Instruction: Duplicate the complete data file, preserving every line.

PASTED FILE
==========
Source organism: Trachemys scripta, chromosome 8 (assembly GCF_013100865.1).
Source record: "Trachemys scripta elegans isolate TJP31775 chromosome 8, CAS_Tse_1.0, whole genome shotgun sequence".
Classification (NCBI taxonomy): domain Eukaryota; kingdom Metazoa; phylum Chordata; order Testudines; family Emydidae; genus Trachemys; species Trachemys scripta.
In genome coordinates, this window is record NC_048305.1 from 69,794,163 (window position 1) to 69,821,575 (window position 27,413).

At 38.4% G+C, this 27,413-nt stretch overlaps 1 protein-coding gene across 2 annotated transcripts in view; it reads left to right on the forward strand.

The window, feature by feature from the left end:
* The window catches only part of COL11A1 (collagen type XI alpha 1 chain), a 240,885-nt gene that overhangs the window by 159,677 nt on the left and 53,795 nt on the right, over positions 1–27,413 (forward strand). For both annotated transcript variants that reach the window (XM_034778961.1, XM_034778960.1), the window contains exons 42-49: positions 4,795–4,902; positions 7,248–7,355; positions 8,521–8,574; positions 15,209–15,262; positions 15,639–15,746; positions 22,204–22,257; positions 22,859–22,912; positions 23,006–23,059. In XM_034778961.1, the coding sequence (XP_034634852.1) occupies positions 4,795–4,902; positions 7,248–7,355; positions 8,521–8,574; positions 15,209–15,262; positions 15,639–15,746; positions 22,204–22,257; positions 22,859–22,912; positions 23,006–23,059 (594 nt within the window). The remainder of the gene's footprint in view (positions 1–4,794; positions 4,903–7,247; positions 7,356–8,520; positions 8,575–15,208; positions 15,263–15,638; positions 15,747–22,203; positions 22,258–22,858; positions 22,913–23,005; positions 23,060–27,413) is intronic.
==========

Source organism: Trachemys scripta, chromosome 8 (assembly GCF_013100865.1).
Source record: "Trachemys scripta elegans isolate TJP31775 chromosome 8, CAS_Tse_1.0, whole genome shotgun sequence".
Classification (NCBI taxonomy): domain Eukaryota; kingdom Metazoa; phylum Chordata; order Testudines; family Emydidae; genus Trachemys; species Trachemys scripta.
In genome coordinates, this window is record NC_048305.1 from 69,794,163 (window position 1) to 69,821,575 (window position 27,413).

At 38.4% G+C, this 27,413-nt stretch overlaps 1 protein-coding gene across 2 annotated transcripts in view; it reads left to right on the forward strand.

The window, feature by feature from the left end:
* The window catches only part of COL11A1 (collagen type XI alpha 1 chain), a 240,885-nt gene that overhangs the window by 159,677 nt on the left and 53,795 nt on the right, over positions 1–27,413 (forward strand). For both annotated transcript variants that reach the window (XM_034778961.1, XM_034778960.1), the window contains exons 42-49: positions 4,795–4,902; positions 7,248–7,355; positions 8,521–8,574; positions 15,209–15,262; positions 15,639–15,746; positions 22,204–22,257; positions 22,859–22,912; positions 23,006–23,059. In XM_034778961.1, the coding sequence (XP_034634852.1) occupies positions 4,795–4,902; positions 7,248–7,355; positions 8,521–8,574; positions 15,209–15,262; positions 15,639–15,746; positions 22,204–22,257; positions 22,859–22,912; positions 23,006–23,059 (594 nt within the window). The remainder of the gene's footprint in view (positions 1–4,794; positions 4,903–7,247; positions 7,356–8,520; positions 8,575–15,208; positions 15,263–15,638; positions 15,747–22,203; positions 22,258–22,858; positions 22,913–23,005; positions 23,060–27,413) is intronic.